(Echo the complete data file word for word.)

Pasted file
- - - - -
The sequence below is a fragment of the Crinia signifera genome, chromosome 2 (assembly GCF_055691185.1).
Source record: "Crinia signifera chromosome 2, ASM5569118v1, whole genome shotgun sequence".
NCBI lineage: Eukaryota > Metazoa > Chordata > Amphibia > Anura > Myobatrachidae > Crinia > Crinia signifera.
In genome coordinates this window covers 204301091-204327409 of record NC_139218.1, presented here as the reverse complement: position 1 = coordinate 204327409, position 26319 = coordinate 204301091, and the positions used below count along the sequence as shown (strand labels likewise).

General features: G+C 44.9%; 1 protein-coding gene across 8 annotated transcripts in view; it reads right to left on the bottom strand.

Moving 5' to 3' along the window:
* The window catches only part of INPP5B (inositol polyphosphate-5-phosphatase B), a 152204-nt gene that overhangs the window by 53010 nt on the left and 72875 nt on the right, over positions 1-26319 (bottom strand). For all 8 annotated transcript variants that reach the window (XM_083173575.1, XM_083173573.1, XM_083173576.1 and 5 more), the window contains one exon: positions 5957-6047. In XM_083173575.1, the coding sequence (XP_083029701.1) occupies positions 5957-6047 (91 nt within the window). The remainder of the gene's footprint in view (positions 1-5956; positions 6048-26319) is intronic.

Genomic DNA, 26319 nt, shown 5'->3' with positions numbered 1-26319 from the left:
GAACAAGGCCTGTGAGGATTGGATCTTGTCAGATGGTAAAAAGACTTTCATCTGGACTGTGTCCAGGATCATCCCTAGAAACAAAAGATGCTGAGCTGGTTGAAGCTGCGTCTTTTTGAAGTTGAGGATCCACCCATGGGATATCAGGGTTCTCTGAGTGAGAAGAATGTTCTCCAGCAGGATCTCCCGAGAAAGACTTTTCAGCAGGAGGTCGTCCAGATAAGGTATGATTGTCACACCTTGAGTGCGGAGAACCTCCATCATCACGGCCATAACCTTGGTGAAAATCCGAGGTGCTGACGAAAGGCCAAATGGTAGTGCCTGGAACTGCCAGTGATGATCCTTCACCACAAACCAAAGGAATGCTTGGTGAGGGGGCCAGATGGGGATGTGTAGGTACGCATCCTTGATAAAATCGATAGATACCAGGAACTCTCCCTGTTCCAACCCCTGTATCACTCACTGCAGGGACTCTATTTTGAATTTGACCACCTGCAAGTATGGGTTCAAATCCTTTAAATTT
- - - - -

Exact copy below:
The sequence below is a fragment of the Crinia signifera genome, chromosome 2 (assembly GCF_055691185.1).
Source record: "Crinia signifera chromosome 2, ASM5569118v1, whole genome shotgun sequence".
NCBI lineage: Eukaryota > Metazoa > Chordata > Amphibia > Anura > Myobatrachidae > Crinia > Crinia signifera.
In genome coordinates this window covers 204301091-204327409 of record NC_139218.1, presented here as the reverse complement: position 1 = coordinate 204327409, position 26319 = coordinate 204301091, and the positions used below count along the sequence as shown (strand labels likewise).

General features: G+C 44.9%; 1 protein-coding gene across 8 annotated transcripts in view; it reads right to left on the bottom strand.

Moving 5' to 3' along the window:
* The window catches only part of INPP5B (inositol polyphosphate-5-phosphatase B), a 152204-nt gene that overhangs the window by 53010 nt on the left and 72875 nt on the right, over positions 1-26319 (bottom strand). For all 8 annotated transcript variants that reach the window (XM_083173575.1, XM_083173573.1, XM_083173576.1 and 5 more), the window contains one exon: positions 5957-6047. In XM_083173575.1, the coding sequence (XP_083029701.1) occupies positions 5957-6047 (91 nt within the window). The remainder of the gene's footprint in view (positions 1-5956; positions 6048-26319) is intronic.

Genomic DNA, 26319 nt, shown 5'->3' with positions numbered 1-26319 from the left:
GAACAAGGCCTGTGAGGATTGGATCTTGTCAGATGGTAAAAAGACTTTCATCTGGACTGTGTCCAGGATCATCCCTAGAAACAAAAGATGCTGAGCTGGTTGAAGCTGCGTCTTTTTGAAGTTGAGGATCCACCCATGGGATATCAGGGTTCTCTGAGTGAGAAGAATGTTCTCCAGCAGGATCTCCCGAGAAAGACTTTTCAGCAGGAGGTCGTCCAGATAAGGTATGATTGTCACACCTTGAGTGCGGAGAACCTCCATCATCACGGCCATAACCTTGGTGAAAATCCGAGGTGCTGACGAAAGGCCAAATGGTAGTGCCTGGAACTGCCAGTGATGATCCTTCACCACAAACCAAAGGAATGCTTGGTGAGGGGGCCAGATGGGGATGTGTAGGTACGCATCCTTGATAAAATCGATAGATACCAGGAACTCTCCCTGTTCCAACCCCTGTATCACTCACTGCAGGGACTCTATTTTGAATTTGACCACCTGCAAGTATGGGTTCAAATCCTTTAAATTT